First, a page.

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CONTRIBUTOR POST: Lessons of Entrepreneurship from Immigrant Parents

by Manav Thaker

Being a first-generation American is a rare opportunity to access the boldest generations of our time – immigrants.

As first-generation children, our parents’ journeys of leaving their homeland to come to the “land of opportunity” are engrained in our identity. Their hardships are not just tales or stories. They never had to say “back in my day” because “back in the day” occurred during our childhood. My parents came here with the promise of possibilities, going through hardships and sacrificing to break open their glass ceiling. The sky was now the limit with a paid laid out for their children towards safety, success, and stability.

Unfortunately, that path was not for me.

I’ve taken risks throughout my life and my career. I traveled in the exact opposite direction of my parents by moving outside of the US for opportunities. And even after returning to the US, I’ve taken risks by starting my own company. If there was a “traditional” path, I veered way off the road a long time ago. My parent’s courage, sacrifice, and resilience in leaving their lives behind, starting from scratch by emigrating to this country to provide their children with more opportunities, is what inspired my heads-first attitude towards change and innovation. Though my opportunities were vastly different than what my parents had imagined for me, they were connected to my parents by an underlying thread: Risk-taking.

It turns out it’s more than a thread. Immigrants are the O.G. entrepreneurs. Just look at the numbers. 15% of the US workforce consists of immigrants, but 25% of entrepreneurs. Immigrants start businesses at twice the rate of their native-born counterparts. Immigrants are also accomplishing this without the traditional pathways to success: Immigrant business owners without college degrees brought in one in every nine dollars ($43 billion) generated by the self-employed individuals of the US.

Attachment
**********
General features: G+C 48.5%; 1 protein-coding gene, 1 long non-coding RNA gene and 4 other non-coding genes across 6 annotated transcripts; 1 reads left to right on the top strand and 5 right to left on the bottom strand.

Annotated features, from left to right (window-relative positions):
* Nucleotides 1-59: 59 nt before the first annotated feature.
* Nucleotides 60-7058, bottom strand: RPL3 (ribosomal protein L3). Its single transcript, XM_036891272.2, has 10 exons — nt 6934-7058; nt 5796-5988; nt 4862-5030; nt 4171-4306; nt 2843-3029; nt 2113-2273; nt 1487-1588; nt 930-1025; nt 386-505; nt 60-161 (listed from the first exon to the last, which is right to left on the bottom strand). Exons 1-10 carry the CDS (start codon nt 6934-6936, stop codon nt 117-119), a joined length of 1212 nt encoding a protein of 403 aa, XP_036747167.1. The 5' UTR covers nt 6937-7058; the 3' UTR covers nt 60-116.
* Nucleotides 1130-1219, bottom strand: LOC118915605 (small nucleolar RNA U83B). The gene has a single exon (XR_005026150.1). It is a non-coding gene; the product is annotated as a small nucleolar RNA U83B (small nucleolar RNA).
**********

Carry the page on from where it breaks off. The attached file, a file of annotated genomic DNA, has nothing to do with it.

The immigrant experience in the US should be a benchmark for startup founders. Every immigrant has a story about leaving their home country to start anew in an unfamiliar culture, with limited knowledge of the language, and in search of a better life for their children. And every founder has a story about leaving his previous job to pursue his dream of building a company, often in the face of steep odds. My parents knowingly took risks so that their children didn’t have to take a longer route to success the way they did. But they didn’t know that what I saw them do every day — continuing their education, raising kids, and working multiple jobs to save and build a foundation — was transforming the way I internalized success.

Being an immigrant in this country isn’t easy. Being a founder is just as hard.

We don’t hear that word often enough: Hard. It’s hard being a founder. If you’ve heard the term “hard,” it only accompanies a message of success: Stories of founders who hustled more than anyone else and succeeded against all odds. For the budding founder, these types of stories are aspirational. Maybe even necessary. The stories make it all seem doable, like success is within reach, and if they try a little harder, they too can make that dream possible. And why not? When every IG influencer is an “entrepreneur,” and every Twitter bio is a 1X, 2X, or 3X entrepreneur, you’re thinking, ‘if they can do it, why can’t I?’ It can’t be that hard. Even Squarespace proclaims it’s “hustlin’ time” and makes it seem that you can achieve peak entrepreneur if you put up a landing page and work after hours from “5 to 9.”

This is startup Cibola, the founders’ fabled land of opportunity. Founders are on their way to entrepreneurial Ellis Island. They’re the “huddled masses yearning to breathe free” as they wait for the “golden door” to open in the form of a unicorn company. Our glorification of startup culture perpetuates an illusion on its way to turning startup founders into the next Hollywood waiters. It reminds me of another fantasy: The American Dream. Immigrants moved to this country with an idea of freedom – breaking free of their experience and achieving the American Dream of endless, fruitful land. As a founder, you imagine what freedom you’ll have when starting a business: Freedom in creating a product from scratch, having your idea, and bringing that to fruition. Freedom of being out of the corporate office and not having a boss. Freedom of having control over your time, accountability, and ultimate vision.